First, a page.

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Abstract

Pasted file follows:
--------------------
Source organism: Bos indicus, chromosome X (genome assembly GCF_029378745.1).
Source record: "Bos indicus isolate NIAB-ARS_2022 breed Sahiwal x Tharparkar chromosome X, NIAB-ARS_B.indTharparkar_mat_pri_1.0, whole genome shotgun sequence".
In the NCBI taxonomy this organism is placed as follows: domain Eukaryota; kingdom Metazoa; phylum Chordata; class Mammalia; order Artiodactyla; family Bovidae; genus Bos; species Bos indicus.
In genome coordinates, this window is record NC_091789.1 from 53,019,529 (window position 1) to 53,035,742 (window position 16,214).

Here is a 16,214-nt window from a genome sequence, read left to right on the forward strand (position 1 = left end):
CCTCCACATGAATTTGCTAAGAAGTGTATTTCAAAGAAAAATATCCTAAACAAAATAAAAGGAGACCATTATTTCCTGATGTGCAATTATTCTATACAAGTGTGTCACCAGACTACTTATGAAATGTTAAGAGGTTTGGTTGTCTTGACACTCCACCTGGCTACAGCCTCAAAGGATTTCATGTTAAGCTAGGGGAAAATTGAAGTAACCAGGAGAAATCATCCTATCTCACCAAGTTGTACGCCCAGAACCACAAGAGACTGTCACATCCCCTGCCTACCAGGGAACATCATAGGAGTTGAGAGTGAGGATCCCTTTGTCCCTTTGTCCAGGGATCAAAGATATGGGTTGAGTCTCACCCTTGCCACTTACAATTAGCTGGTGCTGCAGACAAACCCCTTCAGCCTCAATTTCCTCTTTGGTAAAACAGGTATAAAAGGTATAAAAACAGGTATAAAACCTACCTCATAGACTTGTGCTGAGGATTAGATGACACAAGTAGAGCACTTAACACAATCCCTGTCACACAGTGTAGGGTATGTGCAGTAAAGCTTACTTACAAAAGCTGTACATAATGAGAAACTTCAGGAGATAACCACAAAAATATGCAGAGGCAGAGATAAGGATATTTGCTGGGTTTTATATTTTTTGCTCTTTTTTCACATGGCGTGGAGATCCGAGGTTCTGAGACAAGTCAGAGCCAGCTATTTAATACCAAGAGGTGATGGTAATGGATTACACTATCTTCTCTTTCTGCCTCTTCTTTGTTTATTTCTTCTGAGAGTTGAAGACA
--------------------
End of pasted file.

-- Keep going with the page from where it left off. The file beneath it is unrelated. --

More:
Fichte's definitions of property appear to diverge from modern common linguistic usage, especially his identification of leisure as the object of an absolute right of property, and they may even appear arbitrary. I argue that these definitions are not in fact arbitrary. Rather, any divergence from common linguistic usage can be explained in terms of a conceptual innovation which consists in expanding or modifying a concept by thinking it through, thereby generating new content. In the case of Fichte's theory of property, this content turns out to be leisure as the primary object of a theory of distributive justice. The conceptual innovation found in Fichte's theory of property invites a reconceptualization of the relation between work and freedom.